The Vatican reassurance came after Bishop Bernard Fellay, head of the traditionalist Society of St. Pius X (SSPX), said on Dec. 28 that “the enemies of the Church: the Jews, the Masons, the modernists” were opposing the group’s reconciliation with the church.
Fellay assessed the status of relations between the SSPX and the Vatican in a long speech at Our Lady of Mount Carmel Academy in New Hamburg, Ontario. The audio of the speech was posted on YouTube on Dec. 30.
At Benedict’s prompting, the Vatican in 2009 opened talks to repair the decades-long breach with the SSPX, focusing on the group’s rejection of the modernizing reforms of the Second Vatican Council (1962-1965), which revolutionized the church’s relations with Judaism.
Anti-Semitic strains within the SSPX have been a major headache for the Vatican; shortly after Benedict lifted the 1988 excommunications of four SSPX bishops, it emerged that one of the bishops, Richard Williamson, was a vocal denier of the Holocaust…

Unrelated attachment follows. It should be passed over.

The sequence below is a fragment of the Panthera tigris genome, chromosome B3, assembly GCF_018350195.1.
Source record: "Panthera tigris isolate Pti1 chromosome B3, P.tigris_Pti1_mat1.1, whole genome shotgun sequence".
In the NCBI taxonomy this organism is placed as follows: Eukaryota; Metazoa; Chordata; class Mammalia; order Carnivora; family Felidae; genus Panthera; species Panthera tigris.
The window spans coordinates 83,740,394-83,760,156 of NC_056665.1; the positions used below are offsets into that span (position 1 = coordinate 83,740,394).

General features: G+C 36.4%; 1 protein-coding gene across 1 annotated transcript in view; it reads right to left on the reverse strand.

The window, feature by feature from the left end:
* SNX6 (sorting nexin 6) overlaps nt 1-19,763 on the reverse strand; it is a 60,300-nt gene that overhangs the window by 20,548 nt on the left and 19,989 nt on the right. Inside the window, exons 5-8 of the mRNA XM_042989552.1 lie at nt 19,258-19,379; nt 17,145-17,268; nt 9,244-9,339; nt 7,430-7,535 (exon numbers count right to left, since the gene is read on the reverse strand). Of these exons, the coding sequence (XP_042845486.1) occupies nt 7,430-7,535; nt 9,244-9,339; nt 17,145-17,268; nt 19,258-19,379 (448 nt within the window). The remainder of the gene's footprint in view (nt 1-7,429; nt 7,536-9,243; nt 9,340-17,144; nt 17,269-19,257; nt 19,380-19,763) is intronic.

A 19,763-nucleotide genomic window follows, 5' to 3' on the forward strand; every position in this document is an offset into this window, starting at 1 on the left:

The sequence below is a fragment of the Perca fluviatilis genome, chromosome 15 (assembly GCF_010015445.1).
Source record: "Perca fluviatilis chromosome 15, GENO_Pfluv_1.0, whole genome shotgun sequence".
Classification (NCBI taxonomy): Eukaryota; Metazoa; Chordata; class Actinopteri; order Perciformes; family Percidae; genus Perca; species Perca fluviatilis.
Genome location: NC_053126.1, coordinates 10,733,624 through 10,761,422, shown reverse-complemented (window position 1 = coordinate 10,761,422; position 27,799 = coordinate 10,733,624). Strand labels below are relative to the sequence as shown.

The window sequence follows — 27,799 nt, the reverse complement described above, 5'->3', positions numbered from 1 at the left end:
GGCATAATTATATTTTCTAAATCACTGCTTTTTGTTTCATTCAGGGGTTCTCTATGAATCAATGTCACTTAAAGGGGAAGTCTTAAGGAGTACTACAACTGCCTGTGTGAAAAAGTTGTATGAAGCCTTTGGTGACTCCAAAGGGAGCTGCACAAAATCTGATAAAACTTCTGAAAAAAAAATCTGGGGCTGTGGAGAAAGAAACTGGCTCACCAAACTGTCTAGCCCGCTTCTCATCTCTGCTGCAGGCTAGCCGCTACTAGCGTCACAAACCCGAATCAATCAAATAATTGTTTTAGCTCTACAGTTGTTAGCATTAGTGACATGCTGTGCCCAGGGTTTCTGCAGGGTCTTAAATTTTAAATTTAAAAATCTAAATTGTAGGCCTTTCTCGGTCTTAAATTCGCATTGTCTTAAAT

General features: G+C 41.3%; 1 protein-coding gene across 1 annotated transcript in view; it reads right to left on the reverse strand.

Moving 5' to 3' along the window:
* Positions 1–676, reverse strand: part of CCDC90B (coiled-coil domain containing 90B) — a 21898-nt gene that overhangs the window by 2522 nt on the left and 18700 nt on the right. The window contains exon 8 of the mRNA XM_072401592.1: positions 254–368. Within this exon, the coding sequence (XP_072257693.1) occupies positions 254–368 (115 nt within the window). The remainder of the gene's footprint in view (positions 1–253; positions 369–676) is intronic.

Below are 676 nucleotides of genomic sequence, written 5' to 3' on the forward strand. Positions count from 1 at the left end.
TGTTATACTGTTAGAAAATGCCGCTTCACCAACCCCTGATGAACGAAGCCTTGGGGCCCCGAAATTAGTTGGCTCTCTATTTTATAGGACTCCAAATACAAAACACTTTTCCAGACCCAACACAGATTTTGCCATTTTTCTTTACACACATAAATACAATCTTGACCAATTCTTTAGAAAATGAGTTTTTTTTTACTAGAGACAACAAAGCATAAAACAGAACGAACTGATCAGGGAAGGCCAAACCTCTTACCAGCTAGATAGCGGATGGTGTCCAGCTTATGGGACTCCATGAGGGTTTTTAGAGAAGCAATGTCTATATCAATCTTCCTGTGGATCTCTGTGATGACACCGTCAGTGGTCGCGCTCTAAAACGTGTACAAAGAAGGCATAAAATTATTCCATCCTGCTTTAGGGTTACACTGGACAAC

On Monday, Lombardi stressed that he was not directly responding to Fellay’s words but merely restating the church’s official position on relations with Jews, which dates to the Second Vatican Council. He declined to comment on the potential impact of Fellay’s words on the dialogue between the Vatican and the SSPX.
Jews are “enemies of the Church,” the head of a radical Catholic sect said in Canada.
Bishop Bernard Fellay, superior of the traditionalist Society of St. Pius X, made the remark during a Dec. 28 address at Our Lady of Mount Carmel Academy in New Hamburg, Ontario, about 90 minutes’ drive west of Toronto. He was reviewing the situation of the society, which opposes Catholic Church reforms decided by the Second Vatican Council and is not recognized by the Church.